Saturday, December 15, 2007

Where Worlds Meet: Charity in Second Life

Baron Grayson is an amazing artist with a powerful reputation in Second Life. He uses this, not simply for his own financial gain but to promote valid charitable efforts in the 'real' world.

Last Sunday, Baron Grayson and Sue Stonebender hosted an auction of one-of-a-kind pieces from the Opera House, one of Baron Grayson's famed builds. A portion of the proceeds of the auction were donated to the 'Gardens of Hope' project, a charity that provides food for orphaned children with AIDS in Lesotho in Africa. Items included the grand staircase, the original chandelier, individually numbered lights from the chandelier that was crashed into the theatre audience after the 27th October masqued ball, the domed ceilings and the golden statues.

Bids seldom were less than $10,000 and increased to sums in excess of $70,000. It was not an auction for any one who was not prepared to invest a serious sum of money both for charity and for the chance to own a piece of history.

By the end of the auction, almost $500,000 had been raised. In many cases, Baron Grayson vowed to match the winning bid with a donation of his own. Both he and his wife were indefatiguable in their determination that the event should raise a significant amount of money for the charity, but they need not have been concerned. Appreciation of the artistic genius of the Baron was demonstrated by the fierce bidding for each piece offered.

During the auction, Baron Grayson passed out gifts to each person present in the form of a special pennant designed for the sim where the auction was held: a RELIC Intemptesta Nox pennant. Later, he added music to the event, providing written notices of the songs being played, something I thought was a nice touch.

A live performance by a musician who is a member of the Tryst group followed. Unfortunately, he stood at the spot where new arrivals were teleported automatically and I therefore could not take a photograph of him that did not feature an 'unrezzed' avatar as individuals continued to arrive throughout the proceedings.

The work of Baron Grayson and Sue Stonebender can be seen at the Tryst website at:

Relic and Serendipity Studios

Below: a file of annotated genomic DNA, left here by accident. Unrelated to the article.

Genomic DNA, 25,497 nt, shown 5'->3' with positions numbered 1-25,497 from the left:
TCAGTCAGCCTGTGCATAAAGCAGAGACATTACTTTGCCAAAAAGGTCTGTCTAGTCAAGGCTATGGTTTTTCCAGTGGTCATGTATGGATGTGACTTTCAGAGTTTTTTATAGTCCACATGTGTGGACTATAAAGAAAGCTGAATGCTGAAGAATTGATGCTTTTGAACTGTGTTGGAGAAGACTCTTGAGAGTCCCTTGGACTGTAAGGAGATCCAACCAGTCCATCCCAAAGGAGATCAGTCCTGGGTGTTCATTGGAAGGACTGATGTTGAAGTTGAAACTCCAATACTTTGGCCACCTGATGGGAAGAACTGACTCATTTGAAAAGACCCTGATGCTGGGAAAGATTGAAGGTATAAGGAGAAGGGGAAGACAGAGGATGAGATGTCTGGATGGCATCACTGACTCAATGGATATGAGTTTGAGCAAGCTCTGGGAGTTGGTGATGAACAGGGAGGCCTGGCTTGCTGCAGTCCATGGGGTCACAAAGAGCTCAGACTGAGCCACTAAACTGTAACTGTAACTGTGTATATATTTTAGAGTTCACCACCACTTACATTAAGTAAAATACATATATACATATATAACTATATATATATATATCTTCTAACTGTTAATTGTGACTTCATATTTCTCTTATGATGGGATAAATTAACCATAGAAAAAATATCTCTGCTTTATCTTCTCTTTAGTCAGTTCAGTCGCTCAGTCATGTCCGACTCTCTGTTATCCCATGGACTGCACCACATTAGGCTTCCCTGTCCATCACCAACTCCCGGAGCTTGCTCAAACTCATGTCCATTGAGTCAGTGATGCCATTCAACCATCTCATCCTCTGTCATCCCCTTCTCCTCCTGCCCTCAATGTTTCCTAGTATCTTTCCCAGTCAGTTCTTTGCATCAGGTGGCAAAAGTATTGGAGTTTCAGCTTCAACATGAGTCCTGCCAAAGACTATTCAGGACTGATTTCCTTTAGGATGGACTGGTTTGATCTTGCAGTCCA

Baron Grayson in particular requires constant growth and change in his art and work. His sims always are 'under construction' because they represent the ever-evolving state of his own imagination and provide him with an opportunity to explore his own memories in an interactive art form. In allowing the public access to his builds, he gives others a chance to live in HIS mind. His work always is evocative and very emotionally-charged with a sensibility that he himself acknowledges to be rather 'dark'. The auction of items from his old Opera House very much demonstrated his philosophy. The Opera House was more than a 'build'. It had taken its place in the history of Second Life and those who had experienced significant moments in the Opera House were given a chance to become the caretakers of physical items that resonated with personal and collective memories.

In a dramatic and generous gesture at the end of the auction, Sue and Baron Grayson gave a woman who had danced with her beloved at the Opera House on the occasion of the masqued ball the balcony on which they had danced that night.

For those who would like to become part of the Tryst experience, Baron Grayson now is looking for literary participation.

In his own words: 'If you enjoy literary pursuits...Sue and I are looking for talented writers to help put into place an interactive questing aspect to the sim that works with a heads up display you walk the sim you interact with aspects that...'

Even if you are not a writer, you cannot fail to be enriched by any interaction with Baron Grayson's work.

My thanks to Mariner Trilling for providing some of the photographs as well as saving the text of the auction proceedings for me.

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